Thursday, December 18, 2014

Making Passive Perception more Fun

I've had a love/hate relationship with D&D 5e Passive Perception since I first read the rule.  On the one hand, it's nice to have a simple way to resolve whether or not the PCs notice something without tipping your hand as a DM and calling for a WIS(Perception) Check.  On the other hand, the static nature of the Passive Perception takes some randomness out of the game that I miss.

When I design a dungeon, I don't want to know that the PCs will notice a secret door with a DC of 15 because of the highest Passive Perception in the party.  I still want there to be a chance that they don't notice the door.  On the other hand, I also want there to be a chance that they do notice a door that they normally wouldn't based on Passive Perception.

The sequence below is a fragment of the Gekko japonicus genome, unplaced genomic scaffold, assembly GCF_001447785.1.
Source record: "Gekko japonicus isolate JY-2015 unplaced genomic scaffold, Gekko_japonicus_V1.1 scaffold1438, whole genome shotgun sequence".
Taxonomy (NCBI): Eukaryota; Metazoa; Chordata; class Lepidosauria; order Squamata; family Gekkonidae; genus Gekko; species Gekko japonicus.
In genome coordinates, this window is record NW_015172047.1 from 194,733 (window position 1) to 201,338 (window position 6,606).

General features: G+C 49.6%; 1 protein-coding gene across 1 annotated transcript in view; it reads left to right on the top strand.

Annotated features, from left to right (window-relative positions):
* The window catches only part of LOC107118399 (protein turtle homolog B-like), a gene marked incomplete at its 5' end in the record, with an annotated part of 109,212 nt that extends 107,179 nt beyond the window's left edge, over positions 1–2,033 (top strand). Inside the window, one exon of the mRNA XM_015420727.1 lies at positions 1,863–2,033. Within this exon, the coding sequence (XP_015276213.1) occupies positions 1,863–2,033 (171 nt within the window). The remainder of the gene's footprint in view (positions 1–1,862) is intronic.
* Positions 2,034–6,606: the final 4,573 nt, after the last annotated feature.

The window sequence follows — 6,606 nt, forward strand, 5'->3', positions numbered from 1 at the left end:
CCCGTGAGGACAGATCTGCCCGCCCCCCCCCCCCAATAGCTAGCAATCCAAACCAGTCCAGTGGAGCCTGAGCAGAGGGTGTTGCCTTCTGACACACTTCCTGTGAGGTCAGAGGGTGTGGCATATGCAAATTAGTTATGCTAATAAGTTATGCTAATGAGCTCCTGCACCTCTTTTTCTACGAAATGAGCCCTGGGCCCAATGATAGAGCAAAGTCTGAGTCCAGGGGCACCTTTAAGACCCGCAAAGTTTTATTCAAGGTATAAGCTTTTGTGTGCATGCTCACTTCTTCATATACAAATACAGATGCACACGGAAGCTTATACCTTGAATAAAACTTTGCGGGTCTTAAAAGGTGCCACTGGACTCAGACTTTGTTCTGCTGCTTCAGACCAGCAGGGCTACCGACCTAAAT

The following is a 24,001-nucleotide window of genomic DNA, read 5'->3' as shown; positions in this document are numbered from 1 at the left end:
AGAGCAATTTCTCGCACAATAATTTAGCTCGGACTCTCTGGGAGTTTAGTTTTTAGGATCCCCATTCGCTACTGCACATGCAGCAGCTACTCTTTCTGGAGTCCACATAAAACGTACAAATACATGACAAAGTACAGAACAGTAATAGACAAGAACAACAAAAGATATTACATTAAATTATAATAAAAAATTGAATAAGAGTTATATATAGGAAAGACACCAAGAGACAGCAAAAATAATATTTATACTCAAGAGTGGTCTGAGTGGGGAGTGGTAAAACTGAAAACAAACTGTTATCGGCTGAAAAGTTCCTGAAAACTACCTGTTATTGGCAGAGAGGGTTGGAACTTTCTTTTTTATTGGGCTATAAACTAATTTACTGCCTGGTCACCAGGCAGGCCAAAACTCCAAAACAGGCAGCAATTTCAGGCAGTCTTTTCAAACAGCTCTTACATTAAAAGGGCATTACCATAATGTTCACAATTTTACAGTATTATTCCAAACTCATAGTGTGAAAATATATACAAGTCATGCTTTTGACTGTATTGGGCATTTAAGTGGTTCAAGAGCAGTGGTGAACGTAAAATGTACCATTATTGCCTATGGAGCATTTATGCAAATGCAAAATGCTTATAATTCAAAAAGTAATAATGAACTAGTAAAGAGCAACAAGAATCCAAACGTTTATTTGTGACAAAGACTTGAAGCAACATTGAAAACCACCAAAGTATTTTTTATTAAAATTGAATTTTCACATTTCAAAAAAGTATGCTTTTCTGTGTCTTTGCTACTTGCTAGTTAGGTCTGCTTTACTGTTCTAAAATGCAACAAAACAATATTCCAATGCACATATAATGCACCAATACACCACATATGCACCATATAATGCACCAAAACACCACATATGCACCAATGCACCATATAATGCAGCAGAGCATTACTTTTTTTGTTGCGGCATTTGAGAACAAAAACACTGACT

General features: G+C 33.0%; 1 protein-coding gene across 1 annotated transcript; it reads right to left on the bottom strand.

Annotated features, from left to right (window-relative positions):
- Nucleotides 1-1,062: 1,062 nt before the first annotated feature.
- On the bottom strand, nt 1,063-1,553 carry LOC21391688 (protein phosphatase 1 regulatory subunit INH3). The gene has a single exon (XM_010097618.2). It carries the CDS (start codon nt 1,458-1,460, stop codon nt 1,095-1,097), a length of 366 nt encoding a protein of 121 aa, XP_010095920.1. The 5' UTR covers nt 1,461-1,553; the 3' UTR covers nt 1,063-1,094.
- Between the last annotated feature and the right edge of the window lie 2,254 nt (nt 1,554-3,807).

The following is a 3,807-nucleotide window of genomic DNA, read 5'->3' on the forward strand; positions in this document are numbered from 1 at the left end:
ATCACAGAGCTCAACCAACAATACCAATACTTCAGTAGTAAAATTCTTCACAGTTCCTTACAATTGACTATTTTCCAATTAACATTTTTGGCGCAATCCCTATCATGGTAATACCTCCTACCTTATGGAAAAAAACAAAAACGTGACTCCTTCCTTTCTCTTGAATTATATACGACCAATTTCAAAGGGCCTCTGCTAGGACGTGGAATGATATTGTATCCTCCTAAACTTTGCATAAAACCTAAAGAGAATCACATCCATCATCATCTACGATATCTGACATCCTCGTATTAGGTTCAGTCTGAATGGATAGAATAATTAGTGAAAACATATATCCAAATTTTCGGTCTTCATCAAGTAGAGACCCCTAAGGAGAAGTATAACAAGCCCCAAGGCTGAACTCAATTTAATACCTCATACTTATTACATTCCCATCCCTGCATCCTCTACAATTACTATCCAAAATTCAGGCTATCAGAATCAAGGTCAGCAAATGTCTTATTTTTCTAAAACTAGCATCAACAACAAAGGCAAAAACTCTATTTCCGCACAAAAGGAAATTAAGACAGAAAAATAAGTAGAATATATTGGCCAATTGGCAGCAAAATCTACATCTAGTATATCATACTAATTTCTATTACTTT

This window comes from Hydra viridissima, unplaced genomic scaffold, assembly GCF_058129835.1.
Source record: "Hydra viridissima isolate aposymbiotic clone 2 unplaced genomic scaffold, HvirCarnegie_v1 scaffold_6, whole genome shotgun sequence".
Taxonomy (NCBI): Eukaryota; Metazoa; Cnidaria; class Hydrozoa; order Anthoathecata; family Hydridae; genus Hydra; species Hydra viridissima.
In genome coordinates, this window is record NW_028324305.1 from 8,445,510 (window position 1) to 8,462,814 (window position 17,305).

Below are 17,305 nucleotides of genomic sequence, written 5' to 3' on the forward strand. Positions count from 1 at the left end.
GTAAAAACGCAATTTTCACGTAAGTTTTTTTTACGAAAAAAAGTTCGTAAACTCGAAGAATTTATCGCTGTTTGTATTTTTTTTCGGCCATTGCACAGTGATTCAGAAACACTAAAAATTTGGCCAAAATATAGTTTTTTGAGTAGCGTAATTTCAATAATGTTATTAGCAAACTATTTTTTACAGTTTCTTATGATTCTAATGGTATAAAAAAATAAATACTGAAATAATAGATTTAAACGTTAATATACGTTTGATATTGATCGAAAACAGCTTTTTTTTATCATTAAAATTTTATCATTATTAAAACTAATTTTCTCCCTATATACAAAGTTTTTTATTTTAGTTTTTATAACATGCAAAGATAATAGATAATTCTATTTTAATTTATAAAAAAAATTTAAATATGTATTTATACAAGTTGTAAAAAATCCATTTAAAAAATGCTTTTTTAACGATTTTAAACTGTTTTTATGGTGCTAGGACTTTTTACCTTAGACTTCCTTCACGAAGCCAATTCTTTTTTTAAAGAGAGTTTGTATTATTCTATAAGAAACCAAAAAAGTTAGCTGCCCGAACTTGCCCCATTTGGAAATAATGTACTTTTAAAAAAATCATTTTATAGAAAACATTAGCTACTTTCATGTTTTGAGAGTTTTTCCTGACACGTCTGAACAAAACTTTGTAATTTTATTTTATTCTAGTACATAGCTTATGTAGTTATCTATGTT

My solution is to pre-roll a number of WIS(Perception) Checks.  Each PC gets a row on an index card, and I first write their name and their WIS(Perception) modifier.  Then I partition the card into a number of columns, make some dice rolls, and write down the results.  When I need one or more Passive Perception values during play, I look at the next result on the card.  Once I use a value, I scratch it out.

In this way, I can keep the suspense of Passive Perception, and still have the uncertainty that a die roll brings to the situation.

No comments:

Post a Comment